The growing concerns over desertification have spurred research into technologies aimed at acquiring water from nontraditional sources such as dew, fog, and water vapor. Some of the most promising developments have focused on improving designs to collect water from fog. However, the absence of a shared framework to predict, measure, and compare the water collection efficiencies of new prototypes is becoming a major obstacle to progress in the field. We address this problem by providing a general theory to design efficient fog collectors as well as a concrete experimental protocol to furnish our theory with all the necessary parameters to quantify the effective water collection efficiency. We show in particular that multilayer collectors are required for high fog collection efficiency and that all efficient designs are found within a narrow range of mesh porosity. We support our conclusions with measurements on simple multilayer harp collectors.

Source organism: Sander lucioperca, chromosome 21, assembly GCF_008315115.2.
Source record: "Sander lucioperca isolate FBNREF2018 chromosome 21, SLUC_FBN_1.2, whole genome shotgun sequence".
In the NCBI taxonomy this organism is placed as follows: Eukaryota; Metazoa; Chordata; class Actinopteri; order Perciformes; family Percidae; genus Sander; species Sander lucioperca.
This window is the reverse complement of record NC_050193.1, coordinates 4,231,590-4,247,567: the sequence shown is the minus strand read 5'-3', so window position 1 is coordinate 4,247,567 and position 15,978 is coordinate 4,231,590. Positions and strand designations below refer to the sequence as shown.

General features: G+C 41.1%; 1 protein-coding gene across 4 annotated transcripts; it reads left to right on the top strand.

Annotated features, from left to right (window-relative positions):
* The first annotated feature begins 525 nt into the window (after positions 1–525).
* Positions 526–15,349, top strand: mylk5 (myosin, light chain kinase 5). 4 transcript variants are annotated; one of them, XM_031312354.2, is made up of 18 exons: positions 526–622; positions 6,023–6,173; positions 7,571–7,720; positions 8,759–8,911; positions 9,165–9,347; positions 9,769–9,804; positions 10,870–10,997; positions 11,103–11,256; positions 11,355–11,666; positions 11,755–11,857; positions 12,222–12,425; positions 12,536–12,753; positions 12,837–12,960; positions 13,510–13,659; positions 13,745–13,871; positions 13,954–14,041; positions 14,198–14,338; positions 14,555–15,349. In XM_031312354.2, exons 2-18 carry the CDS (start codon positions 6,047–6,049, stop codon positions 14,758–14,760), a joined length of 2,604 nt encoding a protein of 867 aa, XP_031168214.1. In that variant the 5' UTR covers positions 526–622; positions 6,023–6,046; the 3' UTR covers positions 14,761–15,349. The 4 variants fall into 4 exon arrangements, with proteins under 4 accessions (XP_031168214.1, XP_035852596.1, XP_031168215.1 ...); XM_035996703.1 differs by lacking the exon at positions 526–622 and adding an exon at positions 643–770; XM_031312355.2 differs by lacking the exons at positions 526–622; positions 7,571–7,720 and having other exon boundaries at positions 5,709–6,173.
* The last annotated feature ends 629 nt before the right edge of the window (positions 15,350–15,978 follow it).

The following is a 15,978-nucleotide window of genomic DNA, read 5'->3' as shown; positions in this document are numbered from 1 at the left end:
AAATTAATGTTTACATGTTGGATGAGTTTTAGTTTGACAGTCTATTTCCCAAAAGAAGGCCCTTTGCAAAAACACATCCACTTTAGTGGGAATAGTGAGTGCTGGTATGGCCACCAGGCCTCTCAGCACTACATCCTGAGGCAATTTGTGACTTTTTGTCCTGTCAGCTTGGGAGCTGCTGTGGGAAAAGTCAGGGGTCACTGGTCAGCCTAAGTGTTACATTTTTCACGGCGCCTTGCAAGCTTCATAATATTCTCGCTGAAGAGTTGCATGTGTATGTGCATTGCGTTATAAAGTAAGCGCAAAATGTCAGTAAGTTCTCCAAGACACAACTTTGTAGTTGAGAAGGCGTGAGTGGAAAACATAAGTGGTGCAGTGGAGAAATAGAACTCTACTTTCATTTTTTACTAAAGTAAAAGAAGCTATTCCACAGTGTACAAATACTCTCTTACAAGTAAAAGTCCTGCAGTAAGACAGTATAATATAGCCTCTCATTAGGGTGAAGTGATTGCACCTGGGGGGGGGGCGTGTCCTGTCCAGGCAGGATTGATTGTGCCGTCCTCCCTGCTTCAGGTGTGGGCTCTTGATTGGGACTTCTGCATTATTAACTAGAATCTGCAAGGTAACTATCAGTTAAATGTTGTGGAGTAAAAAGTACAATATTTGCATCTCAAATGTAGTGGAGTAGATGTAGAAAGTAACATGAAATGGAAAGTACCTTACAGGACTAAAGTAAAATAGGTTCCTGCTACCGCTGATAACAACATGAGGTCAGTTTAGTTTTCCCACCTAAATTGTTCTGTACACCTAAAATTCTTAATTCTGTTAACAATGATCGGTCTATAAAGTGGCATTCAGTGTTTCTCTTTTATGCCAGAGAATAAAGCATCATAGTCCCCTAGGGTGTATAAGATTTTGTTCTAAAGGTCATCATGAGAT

Keywords: fluid mechanics; fog collector; harp design; porous media; water collection efficiency.